The Taj Mahal not a Hindu temple, court rules

The Indian government has denied that the Taj Mahal was a Hindu temple.

Narendra Modi recently visited the UK amid large protests against the rise of religious extremism in IndiaReuters

A team of lawyers filed a lawsuit claiming there was "substantial evidence" that the Taj Mahal was originally a Hindu temple and as a result should be transferred to Hindu ownership. However culture minister Mahesh Sharma said the government had found no evidence to support the claim.

The six lawyers were from the city of Agra, where the monument is located. They told the court the famous site, which attracts about 12,000 visitors a day, was originally a temple dedicated to the Hindu god Shiva.

They urged the court to declare the monument a Hindu temple and bar Muslims from praying there.

The Taj Mahal is a 17th century mausoleum completed in 1653 by the Mughal emperor Shah Jahan. He was a Muslim and built it for his third and favourite wife who died giving birth to their 14th child.

The lawsuit follows comments from a politician in Prime Minister Narendra Modi's governing party who claimed the Taj Mahal was part of an ancient temple. Laxmikant Bajpai alleged the site was "purchased" by Mughal emperors.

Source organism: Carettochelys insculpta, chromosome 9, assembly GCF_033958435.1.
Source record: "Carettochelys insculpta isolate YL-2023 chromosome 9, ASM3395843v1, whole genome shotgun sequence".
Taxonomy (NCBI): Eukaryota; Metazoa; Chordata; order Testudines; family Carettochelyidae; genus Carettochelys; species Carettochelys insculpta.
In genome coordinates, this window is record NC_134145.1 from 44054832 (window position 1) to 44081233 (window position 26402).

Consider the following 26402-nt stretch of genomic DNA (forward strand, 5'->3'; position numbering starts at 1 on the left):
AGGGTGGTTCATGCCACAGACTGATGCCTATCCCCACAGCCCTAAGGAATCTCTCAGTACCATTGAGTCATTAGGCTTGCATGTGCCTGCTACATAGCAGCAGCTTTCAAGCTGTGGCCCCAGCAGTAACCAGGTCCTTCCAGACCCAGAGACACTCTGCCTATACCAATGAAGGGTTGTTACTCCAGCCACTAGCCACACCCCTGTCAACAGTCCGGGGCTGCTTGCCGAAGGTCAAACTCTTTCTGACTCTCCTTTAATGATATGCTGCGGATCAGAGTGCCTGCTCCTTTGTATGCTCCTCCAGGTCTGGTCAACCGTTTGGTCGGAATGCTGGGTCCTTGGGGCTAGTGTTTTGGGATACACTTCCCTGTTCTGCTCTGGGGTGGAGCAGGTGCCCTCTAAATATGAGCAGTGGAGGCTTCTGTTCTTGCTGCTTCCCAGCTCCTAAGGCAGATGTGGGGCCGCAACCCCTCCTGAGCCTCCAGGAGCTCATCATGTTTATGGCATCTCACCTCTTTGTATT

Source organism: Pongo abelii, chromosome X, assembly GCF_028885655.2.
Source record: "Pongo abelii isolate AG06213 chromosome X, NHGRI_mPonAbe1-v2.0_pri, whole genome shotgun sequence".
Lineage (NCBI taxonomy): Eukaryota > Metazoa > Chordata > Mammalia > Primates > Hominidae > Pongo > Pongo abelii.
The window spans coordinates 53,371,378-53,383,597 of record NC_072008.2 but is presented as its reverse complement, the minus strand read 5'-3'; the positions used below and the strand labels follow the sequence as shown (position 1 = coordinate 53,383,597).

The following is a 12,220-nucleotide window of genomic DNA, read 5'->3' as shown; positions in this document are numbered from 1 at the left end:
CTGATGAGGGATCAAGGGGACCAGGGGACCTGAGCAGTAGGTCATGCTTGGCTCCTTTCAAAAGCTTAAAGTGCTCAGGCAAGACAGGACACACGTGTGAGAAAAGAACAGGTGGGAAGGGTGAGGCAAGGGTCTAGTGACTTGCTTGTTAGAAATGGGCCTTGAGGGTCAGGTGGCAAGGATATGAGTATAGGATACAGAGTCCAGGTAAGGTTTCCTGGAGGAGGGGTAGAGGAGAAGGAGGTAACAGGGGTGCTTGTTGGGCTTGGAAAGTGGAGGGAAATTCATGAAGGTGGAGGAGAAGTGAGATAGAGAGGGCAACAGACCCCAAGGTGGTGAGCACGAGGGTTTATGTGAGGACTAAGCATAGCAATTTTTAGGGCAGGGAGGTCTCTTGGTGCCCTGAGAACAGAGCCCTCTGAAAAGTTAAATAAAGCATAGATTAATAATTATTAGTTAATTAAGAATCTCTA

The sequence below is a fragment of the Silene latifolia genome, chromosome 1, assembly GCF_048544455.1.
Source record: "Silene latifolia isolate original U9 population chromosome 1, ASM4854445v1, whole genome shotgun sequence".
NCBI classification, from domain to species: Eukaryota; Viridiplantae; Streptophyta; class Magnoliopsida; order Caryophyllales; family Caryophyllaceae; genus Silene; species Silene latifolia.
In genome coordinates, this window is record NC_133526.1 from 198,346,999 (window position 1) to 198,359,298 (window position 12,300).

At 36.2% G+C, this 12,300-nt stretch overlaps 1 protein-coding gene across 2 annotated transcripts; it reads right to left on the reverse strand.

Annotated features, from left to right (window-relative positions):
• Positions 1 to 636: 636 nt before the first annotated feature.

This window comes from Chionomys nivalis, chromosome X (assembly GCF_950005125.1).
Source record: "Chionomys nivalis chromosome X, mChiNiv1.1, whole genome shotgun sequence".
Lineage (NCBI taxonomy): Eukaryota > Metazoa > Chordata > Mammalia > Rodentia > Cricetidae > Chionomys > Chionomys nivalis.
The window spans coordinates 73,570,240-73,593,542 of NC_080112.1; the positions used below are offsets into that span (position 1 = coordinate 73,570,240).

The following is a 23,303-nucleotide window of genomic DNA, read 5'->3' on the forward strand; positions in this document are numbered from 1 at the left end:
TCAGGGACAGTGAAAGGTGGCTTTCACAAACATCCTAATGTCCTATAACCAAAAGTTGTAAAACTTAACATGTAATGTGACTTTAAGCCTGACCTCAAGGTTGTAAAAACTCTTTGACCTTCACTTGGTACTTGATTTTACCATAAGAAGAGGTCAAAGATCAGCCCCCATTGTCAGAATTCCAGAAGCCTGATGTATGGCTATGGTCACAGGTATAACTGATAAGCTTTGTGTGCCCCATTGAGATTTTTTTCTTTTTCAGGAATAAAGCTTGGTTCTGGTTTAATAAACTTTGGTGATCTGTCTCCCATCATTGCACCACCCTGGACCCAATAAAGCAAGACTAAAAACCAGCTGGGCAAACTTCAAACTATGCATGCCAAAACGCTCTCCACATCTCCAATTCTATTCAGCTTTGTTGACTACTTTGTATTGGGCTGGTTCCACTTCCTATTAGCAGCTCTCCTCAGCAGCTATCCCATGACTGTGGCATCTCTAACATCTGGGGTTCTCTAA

However these comments have been dismissed by archaeologists and are indicative of the rise in Hindu nationalism since Modi's Bharatiya Janata Party (BJP) gained control. The BJP have significant links to Rashtriya Swayamsevak Sangh (RSS). The RSS are a Hindu extremist group connected to growing levels of violence and religious intolerence in India against all non-Hindu groups, in particular Christianity.

The Taj Mahal is inlaid with semi-precious stones and carvings and is considered to be the finest example of Mughal art in India. In 1983 it became a Unesco world heritage site and in 2007 became one of the new seven wonders of the world.